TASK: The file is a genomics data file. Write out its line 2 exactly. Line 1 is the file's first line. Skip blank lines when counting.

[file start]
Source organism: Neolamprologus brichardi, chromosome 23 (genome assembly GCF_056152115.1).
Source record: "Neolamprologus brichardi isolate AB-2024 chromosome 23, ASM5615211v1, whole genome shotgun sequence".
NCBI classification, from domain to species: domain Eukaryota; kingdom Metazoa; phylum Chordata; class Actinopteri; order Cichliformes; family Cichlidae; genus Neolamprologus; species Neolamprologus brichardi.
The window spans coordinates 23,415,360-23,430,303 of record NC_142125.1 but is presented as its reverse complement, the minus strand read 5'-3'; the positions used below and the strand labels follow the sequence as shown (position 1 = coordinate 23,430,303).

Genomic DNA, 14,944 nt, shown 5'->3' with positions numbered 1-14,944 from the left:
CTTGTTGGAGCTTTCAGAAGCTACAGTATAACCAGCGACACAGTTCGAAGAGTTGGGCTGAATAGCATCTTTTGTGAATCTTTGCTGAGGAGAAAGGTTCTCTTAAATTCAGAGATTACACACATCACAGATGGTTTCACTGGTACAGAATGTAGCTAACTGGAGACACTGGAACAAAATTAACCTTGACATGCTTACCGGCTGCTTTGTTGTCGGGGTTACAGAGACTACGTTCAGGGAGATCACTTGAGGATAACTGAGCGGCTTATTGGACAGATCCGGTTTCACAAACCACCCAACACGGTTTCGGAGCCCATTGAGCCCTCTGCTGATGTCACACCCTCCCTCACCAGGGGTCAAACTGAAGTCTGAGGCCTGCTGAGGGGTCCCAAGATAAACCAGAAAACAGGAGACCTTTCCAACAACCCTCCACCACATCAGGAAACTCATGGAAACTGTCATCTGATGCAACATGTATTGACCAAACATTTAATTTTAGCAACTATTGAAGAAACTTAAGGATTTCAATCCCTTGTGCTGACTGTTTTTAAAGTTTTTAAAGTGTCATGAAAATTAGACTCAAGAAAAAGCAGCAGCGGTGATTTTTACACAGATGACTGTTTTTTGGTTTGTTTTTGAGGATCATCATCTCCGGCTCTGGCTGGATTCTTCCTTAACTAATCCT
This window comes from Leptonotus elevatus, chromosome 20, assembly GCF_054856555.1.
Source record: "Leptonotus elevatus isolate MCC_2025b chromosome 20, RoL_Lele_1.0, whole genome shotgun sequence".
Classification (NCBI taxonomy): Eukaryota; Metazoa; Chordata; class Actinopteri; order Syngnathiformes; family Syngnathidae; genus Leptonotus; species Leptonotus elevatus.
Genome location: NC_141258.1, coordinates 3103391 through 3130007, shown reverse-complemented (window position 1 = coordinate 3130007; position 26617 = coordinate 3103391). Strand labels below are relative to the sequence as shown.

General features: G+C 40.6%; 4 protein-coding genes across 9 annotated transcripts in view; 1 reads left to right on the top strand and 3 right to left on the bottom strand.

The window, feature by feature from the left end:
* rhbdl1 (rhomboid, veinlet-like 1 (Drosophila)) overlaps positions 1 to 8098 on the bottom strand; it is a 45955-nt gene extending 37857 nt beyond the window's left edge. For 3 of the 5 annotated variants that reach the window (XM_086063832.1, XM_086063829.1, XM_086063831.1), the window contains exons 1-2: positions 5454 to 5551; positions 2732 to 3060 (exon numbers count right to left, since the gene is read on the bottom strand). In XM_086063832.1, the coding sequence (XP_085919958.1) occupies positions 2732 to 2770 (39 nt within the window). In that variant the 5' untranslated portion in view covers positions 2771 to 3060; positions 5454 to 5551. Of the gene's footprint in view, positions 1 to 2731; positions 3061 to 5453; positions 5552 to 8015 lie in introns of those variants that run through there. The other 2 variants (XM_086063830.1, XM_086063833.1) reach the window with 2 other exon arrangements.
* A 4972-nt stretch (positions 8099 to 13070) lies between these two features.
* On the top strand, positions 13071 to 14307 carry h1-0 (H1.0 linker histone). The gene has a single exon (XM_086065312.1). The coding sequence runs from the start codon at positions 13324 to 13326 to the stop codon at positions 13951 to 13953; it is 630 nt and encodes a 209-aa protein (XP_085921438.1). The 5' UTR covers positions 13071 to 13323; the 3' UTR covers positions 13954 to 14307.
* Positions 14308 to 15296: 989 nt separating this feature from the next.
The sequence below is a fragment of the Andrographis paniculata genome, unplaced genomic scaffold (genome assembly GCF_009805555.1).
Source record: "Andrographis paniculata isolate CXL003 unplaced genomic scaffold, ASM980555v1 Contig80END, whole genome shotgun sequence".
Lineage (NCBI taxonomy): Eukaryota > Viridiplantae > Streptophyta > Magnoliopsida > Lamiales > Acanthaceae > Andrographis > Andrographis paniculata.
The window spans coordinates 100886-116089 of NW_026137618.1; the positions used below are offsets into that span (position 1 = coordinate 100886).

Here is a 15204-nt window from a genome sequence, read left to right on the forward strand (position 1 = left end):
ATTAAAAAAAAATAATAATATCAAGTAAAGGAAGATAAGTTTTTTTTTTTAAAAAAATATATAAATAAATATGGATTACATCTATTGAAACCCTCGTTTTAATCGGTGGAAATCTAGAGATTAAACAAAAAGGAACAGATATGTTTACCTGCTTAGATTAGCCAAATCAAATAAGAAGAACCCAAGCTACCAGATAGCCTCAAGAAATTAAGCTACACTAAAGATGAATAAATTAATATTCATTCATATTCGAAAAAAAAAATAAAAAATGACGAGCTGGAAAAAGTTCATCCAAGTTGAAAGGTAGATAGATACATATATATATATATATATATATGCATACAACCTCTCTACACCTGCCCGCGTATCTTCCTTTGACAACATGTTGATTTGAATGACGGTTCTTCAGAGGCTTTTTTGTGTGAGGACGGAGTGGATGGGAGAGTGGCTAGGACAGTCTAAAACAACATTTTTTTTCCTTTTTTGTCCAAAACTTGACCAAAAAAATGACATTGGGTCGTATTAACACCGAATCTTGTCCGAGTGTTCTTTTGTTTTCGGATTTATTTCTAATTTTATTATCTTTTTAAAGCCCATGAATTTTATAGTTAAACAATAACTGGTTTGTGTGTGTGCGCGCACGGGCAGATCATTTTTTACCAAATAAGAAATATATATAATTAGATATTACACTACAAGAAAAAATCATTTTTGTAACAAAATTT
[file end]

Source record: "Neolamprologus brichardi isolate AB-2024 chromosome 23, ASM5615211v1, whole genome shotgun sequence".